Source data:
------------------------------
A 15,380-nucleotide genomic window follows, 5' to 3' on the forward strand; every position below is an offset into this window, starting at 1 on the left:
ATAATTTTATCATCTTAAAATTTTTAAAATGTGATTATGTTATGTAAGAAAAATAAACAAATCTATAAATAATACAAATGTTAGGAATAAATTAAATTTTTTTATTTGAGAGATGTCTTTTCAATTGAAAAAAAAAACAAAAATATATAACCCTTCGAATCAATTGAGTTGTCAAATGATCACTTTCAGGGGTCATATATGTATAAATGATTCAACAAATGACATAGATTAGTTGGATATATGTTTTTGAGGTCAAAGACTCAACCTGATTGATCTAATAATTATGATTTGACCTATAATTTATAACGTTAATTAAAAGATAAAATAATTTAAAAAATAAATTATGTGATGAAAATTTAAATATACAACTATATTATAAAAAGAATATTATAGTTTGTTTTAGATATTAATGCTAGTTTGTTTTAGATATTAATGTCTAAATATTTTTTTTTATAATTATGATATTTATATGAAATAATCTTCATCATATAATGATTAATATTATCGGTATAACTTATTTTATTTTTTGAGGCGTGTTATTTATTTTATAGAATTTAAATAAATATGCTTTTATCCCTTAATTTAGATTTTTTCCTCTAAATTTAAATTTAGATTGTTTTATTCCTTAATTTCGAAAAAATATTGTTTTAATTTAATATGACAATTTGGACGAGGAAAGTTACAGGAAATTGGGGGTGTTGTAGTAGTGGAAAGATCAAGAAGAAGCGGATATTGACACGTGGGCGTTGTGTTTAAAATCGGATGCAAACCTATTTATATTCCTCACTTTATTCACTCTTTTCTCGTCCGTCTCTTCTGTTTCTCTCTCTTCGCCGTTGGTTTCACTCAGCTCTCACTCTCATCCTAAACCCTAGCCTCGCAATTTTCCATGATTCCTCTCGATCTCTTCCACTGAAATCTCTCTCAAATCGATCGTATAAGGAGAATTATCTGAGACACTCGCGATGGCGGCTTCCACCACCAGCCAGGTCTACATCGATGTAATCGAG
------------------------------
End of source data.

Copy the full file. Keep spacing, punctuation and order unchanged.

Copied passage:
A 15,380-nucleotide genomic window follows, 5' to 3' on the forward strand; every position below is an offset into this window, starting at 1 on the left:
ATAATTTTATCATCTTAAAATTTTTAAAATGTGATTATGTTATGTAAGAAAAATAAACAAATCTATAAATAATACAAATGTTAGGAATAAATTAAATTTTTTTATTTGAGAGATGTCTTTTCAATTGAAAAAAAAAACAAAAATATATAACCCTTCGAATCAATTGAGTTGTCAAATGATCACTTTCAGGGGTCATATATGTATAAATGATTCAACAAATGACATAGATTAGTTGGATATATGTTTTTGAGGTCAAAGACTCAACCTGATTGATCTAATAATTATGATTTGACCTATAATTTATAACGTTAATTAAAAGATAAAATAATTTAAAAAATAAATTATGTGATGAAAATTTAAATATACAACTATATTATAAAAAGAATATTATAGTTTGTTTTAGATATTAATGCTAGTTTGTTTTAGATATTAATGTCTAAATATTTTTTTTTATAATTATGATATTTATATGAAATAATCTTCATCATATAATGATTAATATTATCGGTATAACTTATTTTATTTTTTGAGGCGTGTTATTTATTTTATAGAATTTAAATAAATATGCTTTTATCCCTTAATTTAGATTTTTTCCTCTAAATTTAAATTTAGATTGTTTTATTCCTTAATTTCGAAAAAATATTGTTTTAATTTAATATGACAATTTGGACGAGGAAAGTTACAGGAAATTGGGGGTGTTGTAGTAGTGGAAAGATCAAGAAGAAGCGGATATTGACACGTGGGCGTTGTGTTTAAAATCGGATGCAAACCTATTTATATTCCTCACTTTATTCACTCTTTTCTCGTCCGTCTCTTCTGTTTCTCTCTCTTCGCCGTTGGTTTCACTCAGCTCTCACTCTCATCCTAAACCCTAGCCTCGCAATTTTCCATGATTCCTCTCGATCTCTTCCACTGAAATCTCTCTCAAATCGATCGTATAAGGAGAATTATCTGAGACACTCGCGATGGCGGCTTCCACCACCAGCCAGGTCTACATCGATGTAATCGAG